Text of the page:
updated 3/4/2004 6:42:45 PM ET 2004-03-04T23:42:45

Two former Senate staffers were chiefly to blame for Democratic computer memos about judicial nominees ending up in Republican hands, but the computer files were not adequately protected, either, according to a Senate report described to The Associated Press.

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The report, which was to be released Thursday evening with parts deleted or blacked out, indicates that Sergeant-at-Arms William Pickle and his investigators found that 4,670 documents were taken from a shared Judiciary Committee server, a source familiar with the investigation said.

No names show up in the 60-plus-page report being released to the public, two people said on condition of anonymity.

But the report paints a picture of two Republican aides’ going through the computer server, reading and sending out the Democratic memos, they said. The report also indicates that security was very lax on the computer, which was  accessible to both Republicans and Democrats.

Closed meeting on report
Judiciary Committee members held closed meetings throughout Thursday to discuss what should be done about the computer snooping, but no consensus was reached.

Sen. Charles Schumer, D-N.Y., said the investigation was incomplete. “It is my view and the view of a few others that the only way to get to the bottom of this is a special counsel with full investigative powers,” he said.

“If there were people in the executive branch, if there were people in outside groups involved, Pickle had no way to go talk to them,” he added.

Committee Chairman Orrin Hatch, R-Utah, and Patrick Leahy of Vermont, the panel’s ranking Democrat, decided to give out the report with key information deleted.

Committee leaders “want to give out as much information as possible, but we don’t want to hamstring a possible prosecution,” Leahy said.

Earlier, Hatch had said: “Whether any criminal laws were broken, the improper access was wrong and unjustifiable.” He blamed “two misguided former Senate staffers” for the computer intrusion.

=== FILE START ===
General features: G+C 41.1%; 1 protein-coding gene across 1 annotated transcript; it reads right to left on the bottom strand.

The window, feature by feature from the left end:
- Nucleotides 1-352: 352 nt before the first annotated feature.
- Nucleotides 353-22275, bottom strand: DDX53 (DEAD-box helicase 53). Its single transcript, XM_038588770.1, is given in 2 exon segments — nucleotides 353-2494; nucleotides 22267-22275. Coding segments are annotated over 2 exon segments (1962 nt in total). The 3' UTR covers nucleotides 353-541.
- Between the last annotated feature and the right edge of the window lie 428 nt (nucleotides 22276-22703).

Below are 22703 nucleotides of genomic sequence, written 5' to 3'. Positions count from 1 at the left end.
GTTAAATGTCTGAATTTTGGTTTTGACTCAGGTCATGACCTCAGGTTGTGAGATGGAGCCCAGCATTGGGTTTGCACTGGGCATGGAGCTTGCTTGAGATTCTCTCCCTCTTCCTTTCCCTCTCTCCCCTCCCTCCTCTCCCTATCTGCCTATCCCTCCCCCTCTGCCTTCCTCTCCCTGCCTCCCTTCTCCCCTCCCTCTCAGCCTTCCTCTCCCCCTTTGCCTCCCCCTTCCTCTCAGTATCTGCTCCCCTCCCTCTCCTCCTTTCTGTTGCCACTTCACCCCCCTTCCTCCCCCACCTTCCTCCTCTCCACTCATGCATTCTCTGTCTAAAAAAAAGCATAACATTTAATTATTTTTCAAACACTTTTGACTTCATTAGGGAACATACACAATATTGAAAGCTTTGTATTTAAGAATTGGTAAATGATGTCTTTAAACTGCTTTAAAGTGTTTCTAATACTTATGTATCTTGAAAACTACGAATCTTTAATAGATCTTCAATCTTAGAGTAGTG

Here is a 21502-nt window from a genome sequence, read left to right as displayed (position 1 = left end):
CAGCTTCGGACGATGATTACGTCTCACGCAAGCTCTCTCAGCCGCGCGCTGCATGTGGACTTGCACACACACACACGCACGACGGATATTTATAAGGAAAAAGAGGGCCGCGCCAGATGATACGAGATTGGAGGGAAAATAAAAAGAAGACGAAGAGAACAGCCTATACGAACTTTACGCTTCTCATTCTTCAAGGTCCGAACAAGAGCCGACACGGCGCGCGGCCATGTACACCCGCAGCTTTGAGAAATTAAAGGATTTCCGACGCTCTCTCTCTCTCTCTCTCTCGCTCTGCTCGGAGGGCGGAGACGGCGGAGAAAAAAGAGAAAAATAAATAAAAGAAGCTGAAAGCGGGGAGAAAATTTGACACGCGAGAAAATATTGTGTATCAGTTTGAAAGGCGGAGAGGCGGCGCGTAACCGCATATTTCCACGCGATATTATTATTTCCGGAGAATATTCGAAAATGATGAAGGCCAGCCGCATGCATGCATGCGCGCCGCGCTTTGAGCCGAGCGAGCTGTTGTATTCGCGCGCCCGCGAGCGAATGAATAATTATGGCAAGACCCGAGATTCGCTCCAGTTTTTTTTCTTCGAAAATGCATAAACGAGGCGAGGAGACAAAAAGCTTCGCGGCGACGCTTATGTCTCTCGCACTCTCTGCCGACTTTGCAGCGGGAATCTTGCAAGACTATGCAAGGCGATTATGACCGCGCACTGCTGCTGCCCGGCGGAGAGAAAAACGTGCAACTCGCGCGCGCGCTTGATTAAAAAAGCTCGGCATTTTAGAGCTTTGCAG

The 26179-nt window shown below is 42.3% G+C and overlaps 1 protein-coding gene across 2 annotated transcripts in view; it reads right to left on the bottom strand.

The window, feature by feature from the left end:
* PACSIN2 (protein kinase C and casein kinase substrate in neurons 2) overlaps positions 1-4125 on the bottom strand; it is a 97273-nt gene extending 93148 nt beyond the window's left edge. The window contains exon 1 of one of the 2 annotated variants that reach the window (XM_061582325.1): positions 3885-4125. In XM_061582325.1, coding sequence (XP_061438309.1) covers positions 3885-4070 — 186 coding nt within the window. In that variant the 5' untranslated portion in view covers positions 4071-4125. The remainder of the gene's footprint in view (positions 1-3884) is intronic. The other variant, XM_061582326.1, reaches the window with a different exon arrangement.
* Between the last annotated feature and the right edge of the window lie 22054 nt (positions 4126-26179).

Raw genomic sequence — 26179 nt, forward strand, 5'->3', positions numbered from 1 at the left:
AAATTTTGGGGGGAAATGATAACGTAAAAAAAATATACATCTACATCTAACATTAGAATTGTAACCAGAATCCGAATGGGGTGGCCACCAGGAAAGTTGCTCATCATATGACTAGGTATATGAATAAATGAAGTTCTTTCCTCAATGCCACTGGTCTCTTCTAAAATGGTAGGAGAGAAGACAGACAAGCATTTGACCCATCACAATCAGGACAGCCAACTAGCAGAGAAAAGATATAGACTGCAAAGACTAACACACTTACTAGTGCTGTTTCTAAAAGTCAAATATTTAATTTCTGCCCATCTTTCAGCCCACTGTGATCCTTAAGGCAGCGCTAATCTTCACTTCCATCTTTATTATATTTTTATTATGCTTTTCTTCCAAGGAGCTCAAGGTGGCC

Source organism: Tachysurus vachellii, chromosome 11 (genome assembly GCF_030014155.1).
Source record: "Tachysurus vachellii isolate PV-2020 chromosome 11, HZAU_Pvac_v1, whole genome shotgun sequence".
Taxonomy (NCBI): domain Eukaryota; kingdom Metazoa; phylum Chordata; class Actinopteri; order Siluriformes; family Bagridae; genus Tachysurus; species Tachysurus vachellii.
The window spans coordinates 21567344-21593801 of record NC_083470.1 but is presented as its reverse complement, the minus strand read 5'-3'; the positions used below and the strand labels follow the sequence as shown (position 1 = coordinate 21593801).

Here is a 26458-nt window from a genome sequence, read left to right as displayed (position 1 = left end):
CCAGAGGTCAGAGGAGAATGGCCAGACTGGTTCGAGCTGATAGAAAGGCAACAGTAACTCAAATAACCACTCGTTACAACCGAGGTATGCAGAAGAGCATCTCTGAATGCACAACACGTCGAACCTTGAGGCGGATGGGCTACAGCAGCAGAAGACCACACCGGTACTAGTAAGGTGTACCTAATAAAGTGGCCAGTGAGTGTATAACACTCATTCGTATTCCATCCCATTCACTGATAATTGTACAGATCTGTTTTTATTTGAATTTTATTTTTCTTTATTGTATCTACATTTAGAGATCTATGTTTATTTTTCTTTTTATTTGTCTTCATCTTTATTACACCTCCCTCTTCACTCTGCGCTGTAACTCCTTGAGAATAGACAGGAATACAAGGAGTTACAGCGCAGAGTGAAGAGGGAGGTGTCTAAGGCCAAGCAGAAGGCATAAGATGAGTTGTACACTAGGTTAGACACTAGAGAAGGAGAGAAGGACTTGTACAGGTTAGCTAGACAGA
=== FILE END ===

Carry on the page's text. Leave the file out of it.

In addition to the thousands of documents that Democrats say were accessed, Hatch said more than 100 of his computer files were also “improperly accessed and transmitted outside the Senate.”

Bush nominees on hold
Senate Democrats have been holding up Bush’s new judicial nominees since the revelation of the computer snooping. Only two judicial nominees have been approved so far this year, Hatch said.

Hatch started the investigation after Sens. Richard Durbin, D-Ill., and Edward Kennedy, D-Mass., protested what they said was the theft of the memos from their computer servers.

The memos, concerning political strategy on blocking confirmation of several of Bush’s judicial nominations, were obtained and reported by The Wall Street Journal and The Washington Times.

Conservatives have talked up the memos as proof that the Democrats colluded with outside liberal groups in their choices of which Bush appellate nominees to block, and at least one ethics complaint has been filed against Durbin and Kennedy based on the leaked information.

“Regardless of how these memos were obtained or what Sergeant Pickle’s report reveals, the corruption and manipulation of the judicial confirmation process highlighted in the memos must not be lost,” said Jeffrey Mazzella, executive director of the Center for Individual Freedom, a conservative activist group.

Working with Secret Service agents and computer technicians from General Dynamics Corp., investigators have conducted more than 100 interviews and have seized several computers.

Last month, senators said preliminary information from Pickle’s investigators showed that the computer intrusion went on for at least two years starting in 2001 and that thousands of documents were downloaded.

The two Senate employees — an unnamed Hatch staffer and Manuel Miranda, who worked for Hatch and later for Senate Majority Leader Bill Frist, R-Tenn. — left because of the investigation.

Miranda said he read the Democratic memos, but he denied breaking into the Democratic computers and said he did nothing illegal. Democrats, Hatch and several other Republican senators have criticized him for reading the confidential documents.

© 2012 The Associated Press. All rights reserved. This material may not be published, broadcast, rewritten or redistributed.

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